V3 would have been a game changer had it actually worked!!! The weapon had two major problems, firstly the secondary charges along the barrel had a tendency to pre-detonate before the shell past them (thus retarding the shell instead of accelerating it) and secondly due to the smooth bore nature of the barrel, the shell (which was fin stabilized) didn't spin and tended to topple in flight. The longest range they got in trials was around 60NM, which was a shorter range than Paris gun of 1918. Most of the damage to the V3 site was done by a Tallboy going down one of the gun shafts, exploding and exposing an underground water course which then flooded the lower levels and drowned a lot of Germans and forced labour who were sheltering down there.

Last edited by MAINJAFAD; 1st Jun 2014 at 13:20.
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Old 1st Jun 2014, 07:56
  #67 (permalink)  
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I've run out of wee...
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Old 1st Jun 2014, 10:28
  #68 (permalink)  
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I have just read 'Johnny' Johnson's book The Last British Dambuster.
He dropped one of the Upkeep bombs on the Sorpe dam. He said they were only told how to attack it the morning of the day. He had no bomb sight for it so they lined up an engine as they flew along the dam.
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Old 1st Jun 2014, 12:46
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Originally Posted by Leon
I've run out of wee...
Furosemide 40mg daily should do the trick
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Old 1st Jun 2014, 14:07
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Not quite there yet, Coff!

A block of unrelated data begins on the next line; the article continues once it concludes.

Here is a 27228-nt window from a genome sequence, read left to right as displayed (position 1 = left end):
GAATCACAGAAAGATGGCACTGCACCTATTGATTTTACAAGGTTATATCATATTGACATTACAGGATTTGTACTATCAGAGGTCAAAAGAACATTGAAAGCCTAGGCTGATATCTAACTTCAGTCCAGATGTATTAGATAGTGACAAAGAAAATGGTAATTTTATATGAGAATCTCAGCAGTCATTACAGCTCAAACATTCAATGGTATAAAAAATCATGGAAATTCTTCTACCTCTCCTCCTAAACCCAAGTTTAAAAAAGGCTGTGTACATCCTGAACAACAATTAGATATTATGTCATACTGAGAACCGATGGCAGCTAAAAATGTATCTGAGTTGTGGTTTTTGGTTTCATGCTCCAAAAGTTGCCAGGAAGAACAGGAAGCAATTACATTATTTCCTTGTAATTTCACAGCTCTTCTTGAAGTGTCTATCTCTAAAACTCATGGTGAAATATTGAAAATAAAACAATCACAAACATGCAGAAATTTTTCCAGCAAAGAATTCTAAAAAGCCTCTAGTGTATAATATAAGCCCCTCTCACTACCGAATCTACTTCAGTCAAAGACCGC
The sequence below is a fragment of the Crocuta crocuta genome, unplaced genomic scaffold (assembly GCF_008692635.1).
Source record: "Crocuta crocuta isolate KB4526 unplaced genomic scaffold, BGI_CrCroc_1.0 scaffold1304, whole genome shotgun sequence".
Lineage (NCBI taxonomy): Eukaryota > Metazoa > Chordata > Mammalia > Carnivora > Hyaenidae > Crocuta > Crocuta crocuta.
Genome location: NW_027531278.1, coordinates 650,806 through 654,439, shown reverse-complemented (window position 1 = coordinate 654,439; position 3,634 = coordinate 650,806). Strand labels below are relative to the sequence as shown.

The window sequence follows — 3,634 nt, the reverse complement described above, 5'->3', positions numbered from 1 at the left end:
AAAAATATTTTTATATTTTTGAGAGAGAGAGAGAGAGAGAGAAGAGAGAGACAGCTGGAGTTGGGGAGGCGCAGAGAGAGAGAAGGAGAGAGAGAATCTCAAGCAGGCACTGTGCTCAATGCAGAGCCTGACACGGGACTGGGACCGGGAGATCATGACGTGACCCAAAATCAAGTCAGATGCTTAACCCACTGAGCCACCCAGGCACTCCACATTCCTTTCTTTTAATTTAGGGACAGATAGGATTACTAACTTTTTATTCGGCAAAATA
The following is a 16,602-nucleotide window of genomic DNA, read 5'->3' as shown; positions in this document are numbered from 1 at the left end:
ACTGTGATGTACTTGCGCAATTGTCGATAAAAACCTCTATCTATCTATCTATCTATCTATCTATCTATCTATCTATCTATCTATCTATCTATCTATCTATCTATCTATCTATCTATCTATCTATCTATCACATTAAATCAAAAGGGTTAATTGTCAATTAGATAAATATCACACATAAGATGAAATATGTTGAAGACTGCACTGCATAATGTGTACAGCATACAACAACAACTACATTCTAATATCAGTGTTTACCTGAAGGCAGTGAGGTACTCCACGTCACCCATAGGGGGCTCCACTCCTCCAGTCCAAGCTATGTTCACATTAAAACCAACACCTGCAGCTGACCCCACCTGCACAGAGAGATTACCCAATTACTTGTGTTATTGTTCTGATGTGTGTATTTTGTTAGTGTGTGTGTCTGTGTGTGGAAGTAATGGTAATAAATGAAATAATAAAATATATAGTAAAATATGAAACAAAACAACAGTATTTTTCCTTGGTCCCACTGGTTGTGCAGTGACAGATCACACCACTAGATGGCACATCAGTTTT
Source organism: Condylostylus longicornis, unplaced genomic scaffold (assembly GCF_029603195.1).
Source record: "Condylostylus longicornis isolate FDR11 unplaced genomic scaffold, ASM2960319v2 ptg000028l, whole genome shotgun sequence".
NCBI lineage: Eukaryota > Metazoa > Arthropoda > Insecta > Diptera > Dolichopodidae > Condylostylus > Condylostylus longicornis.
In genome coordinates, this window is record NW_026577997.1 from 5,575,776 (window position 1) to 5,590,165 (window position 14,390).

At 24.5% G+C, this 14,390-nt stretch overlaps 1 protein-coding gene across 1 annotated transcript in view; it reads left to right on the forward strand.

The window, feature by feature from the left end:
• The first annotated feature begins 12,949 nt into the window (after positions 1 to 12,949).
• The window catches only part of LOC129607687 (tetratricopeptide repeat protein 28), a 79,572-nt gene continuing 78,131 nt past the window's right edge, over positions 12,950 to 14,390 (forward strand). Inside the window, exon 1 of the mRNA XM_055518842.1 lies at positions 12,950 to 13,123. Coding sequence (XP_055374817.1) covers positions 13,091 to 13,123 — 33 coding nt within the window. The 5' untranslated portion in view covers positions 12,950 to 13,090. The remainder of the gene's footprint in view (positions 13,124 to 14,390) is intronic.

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Old 1st Jun 2014, 19:06
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Haven't run through the comments but just to say I watched it last night and thoroughly enjoyed it John. A great programme.

Even as an air defender (ducking for cover) I have to take my hat off to those guys and what they did. True heroism.
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Old 22nd Oct 2014, 12:45
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If anyone missed it, this doco is running on National Geographic this week - now titled "Dambusters' Secret Missions"
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Old 22nd Oct 2014, 13:47
  #73 (permalink)  
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Now there is a coincidence, just thinking of you and JP yesterday
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Old 25th Oct 2014, 19:25
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This clip from Pathe shows the raid on the Panzership Lutzow at Swinemunde, Poland (starts at 0.59). It's by 617 Squadron and dated 16th April 1945:

Winged War - British Pathé

A five-ton bomb achieved a near-miss and opened up 30 m of Lützow's side and she assumed a 56 degree list to starboard. Two 1.000 lb bombs which hit the forward and aft 28 cm magazines failed to explode. The ship was finished but one main turret was repaired and used against the Russians until the shells ran out. She was then scuttled and remained on the river until 1947 when the Russians managed to refloat the ship and towed it to Gdansk Bay where it was sunk.

Alan Cooper followed up his book on 617 Dambusters with 'Beyond the Dams to the Tirpitz':

Beyond the Dams to the Tirpitz: Amazon.co.uk: Alan W. Cooper: Books Beyond the Dams to the Tirpitz: Amazon.co.uk: Alan W. Cooper: Books
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Old 5th Nov 2014, 14:28
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RAAF "Dam Busters" in Iraq

1 Sqn, RAAF, Super Hornets, are busting ISIL dams!